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Posted by Harvey on October 24, 2003 15:43:40 UTC

Hi Mario,

Good to hear from you. I hope you are doing well in life.

however I am very cautious to use certain quantum mechanical postulates in arguments about the structure of the universe, as I see them as garish approximations and not neccesarily indicative of what is truly going on on the quantum level.

Of course. However, I think it is a legitimate question to ask if QM can be applied to more phenomena than it is currently thought to be applicable. For example, looking at galaxy formations and the 'fringes' of clusters and super clusters of galaxies where vast areas of space are left 'empty', are we perhaps seeing the effects of wave interference? I think it is a legitimate question.

Each particle has a certain probability of hitting different areas on your recieving plate, so no matter over what time interval you send them through or in how many wave packets, you'll get the same pattern. It's like saying "I get the same pattern when I shoot a target with a shotgun that I get when I shoot it 50 times with a B.B. gun."

Well, yes and no. Yes, if the electron behaves like a wave that enters both slits at once, then you should expect wave interference and therefore the fringes should happen regardless if the electron goes through one at a time or many electrons as a wave 'all at once'. But, no, in the sense that the electron is behaving as a particle with each electron firing one by one and with each electron detection, one by one. If we treat the electron as just a particle, then this behavior is not to be expected since a random distribution would look more like a cluster with the center recording the majority of hits, and the edges having the least amount of hits.

One possible explanation is that the electron, even though it appears as a particle, is still behaving also as a wave when passing through the screen, it is just that we don't see the effects of the wave behavior until 20 minutes later when the fringe patterns form in the video. In this view, the quantum-mechanical effects mean the electron is behaving as both a wave and particle. However, this suggests what I am saying, and that is macroscopic phenomena behaves as a wave due to the quantum behavior of quantum particles. Since our universe is made of particles, the accumulated effect is wave-like in the universe. The question is how far to carry this notion. The universe evolving as a wave-like propagation is not out of the question in my opinion since it is made of particles, but what about concepts, beliefs, species, technologies, thoughts, societies, events, etc... Do these 'things' behave as waves due to quantum mechanics? I think these structures are all fair game as being wave-like, and therefore giving authenicity to the notion that things go in cycles, or the 'circle of life', etc. Quantum-mechanical? I think there is a possibility for this to be so.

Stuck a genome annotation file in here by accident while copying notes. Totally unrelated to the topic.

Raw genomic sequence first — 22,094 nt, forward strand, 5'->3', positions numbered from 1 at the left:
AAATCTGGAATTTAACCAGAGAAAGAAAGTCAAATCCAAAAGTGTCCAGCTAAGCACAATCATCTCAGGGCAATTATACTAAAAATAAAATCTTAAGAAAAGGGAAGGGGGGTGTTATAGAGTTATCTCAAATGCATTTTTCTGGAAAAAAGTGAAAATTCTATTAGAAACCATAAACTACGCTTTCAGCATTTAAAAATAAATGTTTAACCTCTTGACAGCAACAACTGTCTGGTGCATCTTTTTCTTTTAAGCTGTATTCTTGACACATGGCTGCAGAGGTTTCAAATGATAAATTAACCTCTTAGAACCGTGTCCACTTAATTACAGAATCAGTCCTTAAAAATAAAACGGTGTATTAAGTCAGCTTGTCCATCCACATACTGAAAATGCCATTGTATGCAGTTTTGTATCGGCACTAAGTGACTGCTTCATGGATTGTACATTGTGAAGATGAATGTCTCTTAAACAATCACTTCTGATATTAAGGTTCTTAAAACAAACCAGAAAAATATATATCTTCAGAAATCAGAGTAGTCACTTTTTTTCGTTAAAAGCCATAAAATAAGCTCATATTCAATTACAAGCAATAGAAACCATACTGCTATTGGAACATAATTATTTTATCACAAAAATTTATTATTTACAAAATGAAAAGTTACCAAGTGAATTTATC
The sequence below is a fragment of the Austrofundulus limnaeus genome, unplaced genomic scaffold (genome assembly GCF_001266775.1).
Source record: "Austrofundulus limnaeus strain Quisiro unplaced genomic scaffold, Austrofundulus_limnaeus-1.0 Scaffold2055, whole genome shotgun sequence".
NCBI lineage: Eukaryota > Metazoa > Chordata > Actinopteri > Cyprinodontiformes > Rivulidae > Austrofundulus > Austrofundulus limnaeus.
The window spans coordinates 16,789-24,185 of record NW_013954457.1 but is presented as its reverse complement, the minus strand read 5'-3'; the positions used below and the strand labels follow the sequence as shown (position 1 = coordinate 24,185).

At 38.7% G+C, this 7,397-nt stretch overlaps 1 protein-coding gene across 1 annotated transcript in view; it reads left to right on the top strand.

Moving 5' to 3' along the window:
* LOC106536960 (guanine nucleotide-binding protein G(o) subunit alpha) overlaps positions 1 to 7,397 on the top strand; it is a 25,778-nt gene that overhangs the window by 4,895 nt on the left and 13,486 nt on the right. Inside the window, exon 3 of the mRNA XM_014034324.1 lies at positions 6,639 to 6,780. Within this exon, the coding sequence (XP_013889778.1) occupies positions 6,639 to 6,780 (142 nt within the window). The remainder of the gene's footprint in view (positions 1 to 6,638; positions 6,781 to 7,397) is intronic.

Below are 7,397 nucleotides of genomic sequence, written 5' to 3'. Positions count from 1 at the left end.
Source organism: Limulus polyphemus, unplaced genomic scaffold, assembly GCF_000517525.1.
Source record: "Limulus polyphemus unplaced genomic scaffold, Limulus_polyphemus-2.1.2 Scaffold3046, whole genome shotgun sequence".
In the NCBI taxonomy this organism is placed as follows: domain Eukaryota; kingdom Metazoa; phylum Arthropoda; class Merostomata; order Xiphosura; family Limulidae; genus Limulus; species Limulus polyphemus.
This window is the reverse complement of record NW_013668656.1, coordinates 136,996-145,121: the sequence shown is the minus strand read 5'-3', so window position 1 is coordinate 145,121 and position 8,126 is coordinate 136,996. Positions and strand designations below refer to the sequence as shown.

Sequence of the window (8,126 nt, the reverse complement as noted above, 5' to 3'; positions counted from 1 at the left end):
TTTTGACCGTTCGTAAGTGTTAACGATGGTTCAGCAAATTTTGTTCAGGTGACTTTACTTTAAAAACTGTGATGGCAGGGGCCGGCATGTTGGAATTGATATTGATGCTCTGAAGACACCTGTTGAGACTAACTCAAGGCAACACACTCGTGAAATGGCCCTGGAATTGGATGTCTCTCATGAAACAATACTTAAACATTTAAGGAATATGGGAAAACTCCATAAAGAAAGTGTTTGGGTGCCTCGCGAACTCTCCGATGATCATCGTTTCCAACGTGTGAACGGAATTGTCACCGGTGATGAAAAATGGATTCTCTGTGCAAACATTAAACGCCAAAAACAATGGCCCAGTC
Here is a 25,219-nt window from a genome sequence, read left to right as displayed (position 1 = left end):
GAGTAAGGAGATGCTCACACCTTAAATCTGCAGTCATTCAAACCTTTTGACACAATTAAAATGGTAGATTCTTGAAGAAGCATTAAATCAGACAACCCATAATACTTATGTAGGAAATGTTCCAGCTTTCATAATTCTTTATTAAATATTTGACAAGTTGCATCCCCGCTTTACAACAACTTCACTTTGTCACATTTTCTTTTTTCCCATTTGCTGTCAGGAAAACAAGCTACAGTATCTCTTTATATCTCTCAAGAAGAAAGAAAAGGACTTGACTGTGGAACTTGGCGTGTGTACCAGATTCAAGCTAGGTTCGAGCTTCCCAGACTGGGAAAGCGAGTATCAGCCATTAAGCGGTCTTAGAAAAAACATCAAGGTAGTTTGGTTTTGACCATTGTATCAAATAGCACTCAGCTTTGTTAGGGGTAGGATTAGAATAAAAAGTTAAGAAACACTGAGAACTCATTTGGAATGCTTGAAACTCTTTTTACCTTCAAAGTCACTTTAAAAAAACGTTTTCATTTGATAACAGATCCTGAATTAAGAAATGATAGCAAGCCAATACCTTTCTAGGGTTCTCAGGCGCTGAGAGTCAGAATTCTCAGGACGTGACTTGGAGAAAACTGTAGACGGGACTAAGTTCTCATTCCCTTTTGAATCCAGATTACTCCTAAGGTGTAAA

In any event I consider this an academic exercise as I loathe probabilistic mechanics with a passion normally reserved for Jacques Chirac. It's a way of cancelling out what is truly happening by saying "meh, it's chance" much like I can say that there's a 50/50 chance of a coin landing on "heads," when in fact when I flip the coin there is either a 100% chance of it being heads or a 100% chance of it being tails, depending on angular momentum, air flow and density, and so forth. I don't see why quantum effects should be any different, fundamentally speaking.

It is chance, but it is chance based on wave-like behavior of the electron. To get this effect from probability you must treat the electron as a wave entering both 'slits' at the same time. Of course, this is not what is indicated prior to 20 minutes of the event. The particle 'hits' that are prior to 20 minutes look and act as random particles going through *one* slit as a particle. After 20 minutes we have to dismiss this notion of particles acting as random particle paths since the wave interference fringes clearly show the accumulation of electrons are acting as a wave.

By the way, I have been a skeptic about using quantum mechanics at a classical level since there is so much abuse. But, this shouldn't prevent us from asking the questions that need to be asked. Does our universe follow wave-like behavior because of quantum-mechanical effects? I like the question, I just see no way of answering it yet.

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